In 1924 the Northern Line was extended from Golders Green to Edgware and with that extension and the development of new housing, the first Jews moved into Edgware. In 1927, the Barnett family moved here and searched for other orthodox Jews in the area. As a result, the Edgware Hebrew Congregation was started. Initially services were held in members’ houses; however, bigger premises were soon needed and the growing community moved into Lodge House on the corner of Canons Park and the High Street. The community continued to grow and in 1934, aided by a gift of land in Mowbray Road from a local property developer, a synagogue was built and consecrated on 2 September 1934, 27 Sivan, 5694. The community continued to use Mowbray Road (where the present Rosh Pinah Early Years’ Center is located) until the move, in 1957, into the present premises on the Edgware Way.
The need for spiritual guidance and education was recognized by the founders of the community and in 1931 an advertisement was placed in the Jewish Chronicle for a Hebrew teacher. Reverend Saul Amias, a graduate of Jews’ College, was appointed. Apart from a break during the war years when Rev Amias became a Forces’ Chaplain, he served the community until his retirement on 1 March 1975, 18 Adar 5735. Under his guidance, Edgware became a thriving community and Rosh Pinah School was established by him. Upon his retirement, the community appointed Rabbi Cyril Harris as minister and he remained with the community until 1979. In 1981 Rabbi, Benjamin Rabinowitz, was inducted by the then Chief Rabbi, Lord Jakobovits. The Rabbonim of the community were all ably assisted by Chazanim starting with Rev. Fagan and including Rev. Asher Hainowitz, Rev. Zev Toren, Rev. Stephen Robins and Shimon Cramer.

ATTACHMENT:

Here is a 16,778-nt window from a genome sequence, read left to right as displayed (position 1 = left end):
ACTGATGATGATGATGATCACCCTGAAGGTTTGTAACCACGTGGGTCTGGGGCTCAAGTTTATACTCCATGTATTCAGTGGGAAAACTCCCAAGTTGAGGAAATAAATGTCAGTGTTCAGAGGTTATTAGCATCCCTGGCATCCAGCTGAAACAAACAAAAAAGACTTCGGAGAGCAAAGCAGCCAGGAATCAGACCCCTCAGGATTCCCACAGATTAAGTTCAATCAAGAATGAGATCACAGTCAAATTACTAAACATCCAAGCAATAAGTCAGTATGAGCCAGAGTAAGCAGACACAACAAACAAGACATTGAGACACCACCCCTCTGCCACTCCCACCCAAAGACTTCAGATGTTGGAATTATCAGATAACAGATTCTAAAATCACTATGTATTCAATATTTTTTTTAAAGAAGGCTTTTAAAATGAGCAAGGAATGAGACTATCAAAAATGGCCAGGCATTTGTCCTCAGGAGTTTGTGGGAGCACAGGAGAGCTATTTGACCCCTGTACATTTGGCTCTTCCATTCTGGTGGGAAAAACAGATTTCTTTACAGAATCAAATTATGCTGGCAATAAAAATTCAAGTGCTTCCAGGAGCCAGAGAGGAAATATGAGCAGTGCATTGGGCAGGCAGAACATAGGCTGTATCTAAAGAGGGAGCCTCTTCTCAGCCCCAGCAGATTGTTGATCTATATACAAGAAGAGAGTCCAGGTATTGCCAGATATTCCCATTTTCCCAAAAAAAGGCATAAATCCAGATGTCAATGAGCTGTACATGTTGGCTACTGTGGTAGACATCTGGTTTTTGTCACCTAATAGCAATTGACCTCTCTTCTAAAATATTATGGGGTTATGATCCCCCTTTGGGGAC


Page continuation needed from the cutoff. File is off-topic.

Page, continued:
Edgware Synagogue’s members play a pivotal role in all aspects of Jewish life. There are always shiurim and classes for Jewish education and learning. The welfare of the community’s members was - and is - paramount and today is organised by the team of volunteers called Edgware Community Cares. Women contributed to communal life via the Ladies Guild which today continues to serve the community and has also evolved into interest groups such as the Reading and Craft circles. The children and youth have over the past decades been served by a variety of movements based in the Synagogue premises including B.A., The Jewish Lads Brigade, Brownies and Guides, Scouts, Maccabi and BBYO.
Edgware United at the beginning of the twenty first century is continuing to evolve as a center for Jewish worship, life and learning. In January 2007 Rabbi Rabinowitz retired from Edgware.
On the 13th January 2008 Rabbi Lister took up the position of Rabbi for Edgware United Synagogue.
Special thanks to Joe Perlmutter for providing an in-depth history from which this extract was taken.